Time Domain Transmissometry (TDT) is similar to TDR, however it measures the transmission, rather than reflection, of a pulse along a looped, or closed circuit, rod. TDT measures the time taken for an electromagnetic wave to propagate (travel) along a given length of a transmission line in the soil. With TDT, a step pulse with a fast rise time is transmitted into a transmission line. The step pulse travels down the transmission line and a voltage threshold is detected at the other end of the transmission line. There is no complex waveform analysis as with TDR. The shape of the transmitted waveform is not relevant, but a measurement of the pulse travel time through the transmission line will allow an estimate of the dielectric constant of the medium.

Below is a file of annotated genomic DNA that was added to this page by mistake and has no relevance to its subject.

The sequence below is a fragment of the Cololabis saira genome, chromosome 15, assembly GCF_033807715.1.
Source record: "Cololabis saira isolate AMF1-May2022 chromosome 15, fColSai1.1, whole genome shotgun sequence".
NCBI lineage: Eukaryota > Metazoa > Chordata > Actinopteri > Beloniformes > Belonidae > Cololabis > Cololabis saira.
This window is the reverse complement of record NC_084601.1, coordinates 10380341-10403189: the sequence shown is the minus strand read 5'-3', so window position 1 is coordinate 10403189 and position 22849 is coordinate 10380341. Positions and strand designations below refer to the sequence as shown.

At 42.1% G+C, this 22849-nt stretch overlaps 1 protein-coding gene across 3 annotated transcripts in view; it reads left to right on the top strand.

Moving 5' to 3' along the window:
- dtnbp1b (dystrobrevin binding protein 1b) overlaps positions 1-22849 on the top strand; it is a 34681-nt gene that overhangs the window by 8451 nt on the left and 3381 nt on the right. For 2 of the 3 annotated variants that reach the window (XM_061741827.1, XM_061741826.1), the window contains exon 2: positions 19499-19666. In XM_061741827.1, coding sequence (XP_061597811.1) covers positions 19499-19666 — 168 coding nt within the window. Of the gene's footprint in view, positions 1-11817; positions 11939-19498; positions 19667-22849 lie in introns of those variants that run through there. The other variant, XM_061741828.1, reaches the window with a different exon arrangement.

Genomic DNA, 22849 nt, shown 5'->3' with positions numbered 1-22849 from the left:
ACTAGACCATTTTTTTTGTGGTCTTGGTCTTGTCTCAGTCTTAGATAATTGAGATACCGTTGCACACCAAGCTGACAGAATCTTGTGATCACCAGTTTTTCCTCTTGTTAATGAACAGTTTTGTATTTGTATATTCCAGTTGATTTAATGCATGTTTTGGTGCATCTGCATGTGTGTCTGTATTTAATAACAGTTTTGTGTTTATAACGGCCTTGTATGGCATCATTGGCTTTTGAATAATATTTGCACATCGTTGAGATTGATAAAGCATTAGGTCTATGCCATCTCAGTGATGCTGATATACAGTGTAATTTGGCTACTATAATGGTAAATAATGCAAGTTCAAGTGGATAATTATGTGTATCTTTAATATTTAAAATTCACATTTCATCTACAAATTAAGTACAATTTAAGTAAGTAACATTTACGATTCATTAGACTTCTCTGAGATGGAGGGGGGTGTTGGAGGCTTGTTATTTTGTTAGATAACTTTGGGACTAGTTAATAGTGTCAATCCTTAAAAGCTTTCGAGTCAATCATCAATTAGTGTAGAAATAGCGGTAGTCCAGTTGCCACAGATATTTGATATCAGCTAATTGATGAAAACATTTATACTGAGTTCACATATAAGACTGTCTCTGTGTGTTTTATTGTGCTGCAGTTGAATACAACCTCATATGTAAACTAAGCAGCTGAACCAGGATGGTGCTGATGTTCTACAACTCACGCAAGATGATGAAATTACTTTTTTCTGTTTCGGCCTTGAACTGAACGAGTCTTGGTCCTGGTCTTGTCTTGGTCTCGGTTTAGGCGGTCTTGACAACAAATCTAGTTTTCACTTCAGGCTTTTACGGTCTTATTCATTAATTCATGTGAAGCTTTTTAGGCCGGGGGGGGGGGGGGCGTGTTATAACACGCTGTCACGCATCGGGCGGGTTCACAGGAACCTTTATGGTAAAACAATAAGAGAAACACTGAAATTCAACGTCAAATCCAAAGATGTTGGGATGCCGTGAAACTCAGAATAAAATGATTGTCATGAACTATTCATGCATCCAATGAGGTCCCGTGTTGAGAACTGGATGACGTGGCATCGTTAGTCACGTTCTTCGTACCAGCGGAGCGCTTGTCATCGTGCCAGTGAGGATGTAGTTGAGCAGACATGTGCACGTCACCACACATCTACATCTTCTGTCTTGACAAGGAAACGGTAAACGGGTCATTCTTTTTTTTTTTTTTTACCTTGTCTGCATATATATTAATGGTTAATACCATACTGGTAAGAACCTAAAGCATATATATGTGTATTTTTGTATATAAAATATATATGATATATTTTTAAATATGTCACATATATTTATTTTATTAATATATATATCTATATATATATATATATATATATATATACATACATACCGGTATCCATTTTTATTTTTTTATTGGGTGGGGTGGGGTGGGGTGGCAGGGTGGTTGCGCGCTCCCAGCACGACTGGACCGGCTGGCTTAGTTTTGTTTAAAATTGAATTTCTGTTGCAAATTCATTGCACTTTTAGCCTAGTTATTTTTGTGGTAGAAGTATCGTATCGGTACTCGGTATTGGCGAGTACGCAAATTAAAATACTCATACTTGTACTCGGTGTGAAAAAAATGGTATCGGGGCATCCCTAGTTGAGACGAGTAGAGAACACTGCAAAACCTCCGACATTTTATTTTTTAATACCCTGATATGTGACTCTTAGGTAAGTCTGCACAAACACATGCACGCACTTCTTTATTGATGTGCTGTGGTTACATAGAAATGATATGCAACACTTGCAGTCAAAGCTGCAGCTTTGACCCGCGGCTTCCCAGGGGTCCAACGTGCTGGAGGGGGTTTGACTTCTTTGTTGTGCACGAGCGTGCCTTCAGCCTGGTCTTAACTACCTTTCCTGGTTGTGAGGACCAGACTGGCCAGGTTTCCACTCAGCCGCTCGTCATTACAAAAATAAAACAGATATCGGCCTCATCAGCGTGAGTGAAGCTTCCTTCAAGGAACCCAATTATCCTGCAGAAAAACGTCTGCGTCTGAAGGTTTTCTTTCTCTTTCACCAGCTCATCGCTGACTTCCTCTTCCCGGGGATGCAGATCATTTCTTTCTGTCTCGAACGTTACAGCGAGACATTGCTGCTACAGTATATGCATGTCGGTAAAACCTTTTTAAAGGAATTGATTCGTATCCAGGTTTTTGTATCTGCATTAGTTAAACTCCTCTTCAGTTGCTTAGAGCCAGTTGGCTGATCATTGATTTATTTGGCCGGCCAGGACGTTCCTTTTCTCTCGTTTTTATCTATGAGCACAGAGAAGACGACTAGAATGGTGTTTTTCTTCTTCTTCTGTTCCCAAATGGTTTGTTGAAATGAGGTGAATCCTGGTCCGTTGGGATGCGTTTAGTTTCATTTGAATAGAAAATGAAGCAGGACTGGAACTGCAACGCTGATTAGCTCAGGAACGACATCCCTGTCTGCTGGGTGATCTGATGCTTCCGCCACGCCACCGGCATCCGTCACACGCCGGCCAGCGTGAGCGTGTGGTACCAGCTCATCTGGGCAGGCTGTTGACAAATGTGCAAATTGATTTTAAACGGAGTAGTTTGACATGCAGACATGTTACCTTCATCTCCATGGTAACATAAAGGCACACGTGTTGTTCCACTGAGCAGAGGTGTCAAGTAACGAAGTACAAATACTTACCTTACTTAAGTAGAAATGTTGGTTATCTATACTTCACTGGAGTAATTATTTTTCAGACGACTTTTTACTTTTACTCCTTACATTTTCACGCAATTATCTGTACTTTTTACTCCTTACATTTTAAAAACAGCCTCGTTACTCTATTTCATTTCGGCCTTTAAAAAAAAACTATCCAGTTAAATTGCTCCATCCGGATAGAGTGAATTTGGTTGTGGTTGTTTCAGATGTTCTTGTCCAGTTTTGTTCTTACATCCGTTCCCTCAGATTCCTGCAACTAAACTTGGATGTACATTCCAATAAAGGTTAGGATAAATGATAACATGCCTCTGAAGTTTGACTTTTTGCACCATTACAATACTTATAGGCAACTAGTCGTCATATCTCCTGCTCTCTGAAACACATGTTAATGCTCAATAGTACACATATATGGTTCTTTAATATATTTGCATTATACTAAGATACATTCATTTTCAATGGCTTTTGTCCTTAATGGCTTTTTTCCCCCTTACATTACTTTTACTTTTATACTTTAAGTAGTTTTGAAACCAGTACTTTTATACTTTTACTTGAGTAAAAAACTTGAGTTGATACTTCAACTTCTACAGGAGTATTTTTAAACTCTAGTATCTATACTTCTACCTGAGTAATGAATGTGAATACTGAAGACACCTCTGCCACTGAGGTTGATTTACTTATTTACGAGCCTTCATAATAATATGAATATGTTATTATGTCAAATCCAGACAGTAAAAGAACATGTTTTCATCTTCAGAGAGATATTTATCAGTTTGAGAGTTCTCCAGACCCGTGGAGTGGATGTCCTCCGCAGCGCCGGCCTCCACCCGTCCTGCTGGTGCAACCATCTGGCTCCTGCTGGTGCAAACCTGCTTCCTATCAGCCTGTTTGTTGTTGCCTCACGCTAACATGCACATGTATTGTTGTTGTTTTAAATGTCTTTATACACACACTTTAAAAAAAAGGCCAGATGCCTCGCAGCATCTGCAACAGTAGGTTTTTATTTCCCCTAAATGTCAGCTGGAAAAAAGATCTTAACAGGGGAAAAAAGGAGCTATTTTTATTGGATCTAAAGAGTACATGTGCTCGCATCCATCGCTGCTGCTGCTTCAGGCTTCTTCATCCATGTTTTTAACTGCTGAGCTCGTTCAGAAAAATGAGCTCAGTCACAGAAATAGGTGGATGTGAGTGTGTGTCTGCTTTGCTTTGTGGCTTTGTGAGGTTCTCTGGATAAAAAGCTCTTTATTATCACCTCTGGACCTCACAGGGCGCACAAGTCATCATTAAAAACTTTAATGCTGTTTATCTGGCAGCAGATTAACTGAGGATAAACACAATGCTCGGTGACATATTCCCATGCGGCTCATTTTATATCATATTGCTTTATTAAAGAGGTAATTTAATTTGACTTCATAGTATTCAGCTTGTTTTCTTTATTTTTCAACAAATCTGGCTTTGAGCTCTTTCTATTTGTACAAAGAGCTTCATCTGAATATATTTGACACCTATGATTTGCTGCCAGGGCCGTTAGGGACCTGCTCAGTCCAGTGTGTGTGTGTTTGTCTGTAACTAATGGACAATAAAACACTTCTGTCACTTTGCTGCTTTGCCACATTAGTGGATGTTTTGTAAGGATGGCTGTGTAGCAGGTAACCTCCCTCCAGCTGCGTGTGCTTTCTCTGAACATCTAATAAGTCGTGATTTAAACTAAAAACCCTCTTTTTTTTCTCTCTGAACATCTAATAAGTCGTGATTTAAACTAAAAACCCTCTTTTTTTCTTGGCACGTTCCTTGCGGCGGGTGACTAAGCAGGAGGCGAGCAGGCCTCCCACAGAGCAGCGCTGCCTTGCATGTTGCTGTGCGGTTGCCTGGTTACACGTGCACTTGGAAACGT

Similar to TDR, a pulse measured via TDT will be slower in wetter soils than drier soils. The velocity of the pulse is related to the dielectric constant.
TDT sensors, being a more refined version of TDR, generally provide greater accuracy and lower power consumption than TDR sensors. However, they are usually more expensive.
Examples of this type of sensor include the GroPoint sensor family and the Acclima TDT Soil Moisture Sensor.